In this second adaptation of Frederick Lonsdale's play a conscience-torn woman tries to steal pearls from a trusting lady for her loyal friend.
On a ship Lord Francis Kelton (Frank Morgan) finds Fay Cheyney (Joan Crawford) in his room. Playboy Lord Arthur Dilling (Robert Montgomery) bets Willis (Nigel Bruce) he can win her but soon pays off. In London Fay and her butler Charles (William Powell) hold a charity auction, and a Duchess (Jessie Ralph) invites Fay to a weekend party. Arthur talks to Charles and Fay but feels defeated. Fay's servants plan to split what will be stolen, while Charles blames himself for making Fay a thief.
The party guests play truth or forfeit on personal questions. The Duchess tells Fay that she likes her and trusts her. Francis tells Fay of his wealth. Fay sneaks into the Duchess's room but is confronted by the maid. Arthur asks Fay to marry him, but she says no. Charles and the anxious accomplices get a telegram from Fay. The Duchess opens her safe and shows Fay her pearls. Fay finds Charles in her room and is reluctant. Charles learns of her marriage proposals and tells her to take her chance; but Fay says she'll get the pearls. Arthur sees Charles in the garden and asks why he is there. Fay sees Arthur outside her window, and he notices someone climbed the ivy. Fay signals Charles with the light and goes to the Duchess's room. Arthur enters Fay's room and sees her return with the pearls. Arthur tells Fay that he recognized Charles, whom he previously let escape. Arthur locks the door. If Fay stays, he won't say anything. Fay says she won't do it and tells Arthur to leave. He refuses, and she rings the alarm. Francis and the Duchess question Arthur, and Fay gives the Duchess her pearls back. Willis calls Scotland Yard. Arthur tells Fay he'll get her out. Charles comes in and stays with Fay. On the phone Charles as Arthur tells Inspector Witherspoon to come in the morning.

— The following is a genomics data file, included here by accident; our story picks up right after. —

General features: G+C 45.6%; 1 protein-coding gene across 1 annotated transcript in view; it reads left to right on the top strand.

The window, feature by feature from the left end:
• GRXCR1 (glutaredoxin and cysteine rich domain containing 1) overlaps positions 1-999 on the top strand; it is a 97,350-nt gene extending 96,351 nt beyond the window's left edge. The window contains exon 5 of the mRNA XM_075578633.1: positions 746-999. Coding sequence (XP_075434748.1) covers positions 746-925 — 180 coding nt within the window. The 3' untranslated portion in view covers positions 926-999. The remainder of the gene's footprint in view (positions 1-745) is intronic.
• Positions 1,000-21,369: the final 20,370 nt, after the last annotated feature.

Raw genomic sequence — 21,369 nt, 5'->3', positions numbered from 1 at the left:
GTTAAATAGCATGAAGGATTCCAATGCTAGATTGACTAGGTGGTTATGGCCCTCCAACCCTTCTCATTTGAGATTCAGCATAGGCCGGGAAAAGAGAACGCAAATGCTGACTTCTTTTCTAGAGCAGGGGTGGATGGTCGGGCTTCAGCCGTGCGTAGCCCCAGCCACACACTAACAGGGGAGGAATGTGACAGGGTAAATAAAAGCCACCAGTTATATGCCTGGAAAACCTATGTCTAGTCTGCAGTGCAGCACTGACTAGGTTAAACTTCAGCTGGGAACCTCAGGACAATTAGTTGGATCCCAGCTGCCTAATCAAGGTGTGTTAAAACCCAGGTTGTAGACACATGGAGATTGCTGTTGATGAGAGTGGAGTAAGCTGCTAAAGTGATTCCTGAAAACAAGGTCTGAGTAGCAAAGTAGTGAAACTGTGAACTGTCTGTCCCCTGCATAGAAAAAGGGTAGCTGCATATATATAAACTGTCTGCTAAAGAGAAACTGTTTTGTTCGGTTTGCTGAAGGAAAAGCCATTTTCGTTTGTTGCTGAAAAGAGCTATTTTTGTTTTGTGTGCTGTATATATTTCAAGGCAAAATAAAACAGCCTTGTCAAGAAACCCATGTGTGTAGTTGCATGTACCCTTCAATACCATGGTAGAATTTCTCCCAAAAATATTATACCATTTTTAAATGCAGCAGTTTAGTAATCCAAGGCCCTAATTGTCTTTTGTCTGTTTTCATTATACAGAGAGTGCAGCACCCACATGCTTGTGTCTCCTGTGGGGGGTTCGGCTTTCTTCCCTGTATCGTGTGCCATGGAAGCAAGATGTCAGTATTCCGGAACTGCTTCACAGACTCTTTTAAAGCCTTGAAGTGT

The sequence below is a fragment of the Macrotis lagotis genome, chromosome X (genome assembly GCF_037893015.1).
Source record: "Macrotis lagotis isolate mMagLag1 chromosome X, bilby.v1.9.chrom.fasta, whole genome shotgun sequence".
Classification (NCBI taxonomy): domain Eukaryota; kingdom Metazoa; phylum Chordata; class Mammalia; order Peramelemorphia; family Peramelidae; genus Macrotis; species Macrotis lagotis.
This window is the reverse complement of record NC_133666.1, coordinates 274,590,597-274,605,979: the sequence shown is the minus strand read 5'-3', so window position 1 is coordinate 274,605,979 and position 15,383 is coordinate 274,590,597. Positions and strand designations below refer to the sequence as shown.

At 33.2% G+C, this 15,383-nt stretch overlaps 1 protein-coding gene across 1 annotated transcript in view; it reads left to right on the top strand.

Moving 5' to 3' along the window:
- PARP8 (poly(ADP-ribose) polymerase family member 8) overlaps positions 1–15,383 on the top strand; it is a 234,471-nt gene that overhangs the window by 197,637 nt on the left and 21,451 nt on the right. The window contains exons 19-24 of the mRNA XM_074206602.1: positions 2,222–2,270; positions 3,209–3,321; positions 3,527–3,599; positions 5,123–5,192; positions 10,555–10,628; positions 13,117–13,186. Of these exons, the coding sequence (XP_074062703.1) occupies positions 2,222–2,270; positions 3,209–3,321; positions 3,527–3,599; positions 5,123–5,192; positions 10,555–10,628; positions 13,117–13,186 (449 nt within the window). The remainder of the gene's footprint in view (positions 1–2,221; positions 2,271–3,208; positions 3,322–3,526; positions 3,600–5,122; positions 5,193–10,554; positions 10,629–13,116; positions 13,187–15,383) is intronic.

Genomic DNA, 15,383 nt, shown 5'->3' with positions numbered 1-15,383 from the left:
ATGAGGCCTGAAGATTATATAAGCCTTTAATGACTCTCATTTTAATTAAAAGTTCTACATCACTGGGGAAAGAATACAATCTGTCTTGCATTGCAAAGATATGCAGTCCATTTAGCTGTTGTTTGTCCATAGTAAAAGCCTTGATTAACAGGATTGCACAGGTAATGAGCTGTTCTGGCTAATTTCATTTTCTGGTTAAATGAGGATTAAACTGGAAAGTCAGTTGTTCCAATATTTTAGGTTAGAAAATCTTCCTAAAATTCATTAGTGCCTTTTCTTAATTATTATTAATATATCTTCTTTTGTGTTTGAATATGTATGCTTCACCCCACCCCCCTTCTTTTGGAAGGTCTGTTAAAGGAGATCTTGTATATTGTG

Inspector Witherspoon arrives. At breakfast Francis pleads for Fay, but others laugh until Francis says he mentioned them all in his letter proposing marriage that may be made public. Willis learns that Cousin John (Ralph Forbes) is not the cousin of his wife, and others are embarrassed too. Francis suggests offering Fay passage to America for the letter. Fay says she and Charles want to go to jail. Francis offers 500 pounds, but Fay asks for 10,000. Francis writes a check, but Fay rips it up. Charles says good-bye to Fay, because honesty bores him. Charles gives Arthur his watch back, but Arthur lets him keep it. Charles goes with Witherspoon, keeping his bargain. Arthur asks Fay to go see the bishop and kisses her.
Fay believes that a woman can only become wealthy by marriage or stealing and converts to the less dangerous option even though her thieving partner is a fine friend, who sacrifices himself for her. The upper class is portrayed as more concerned about their reputations than about justice.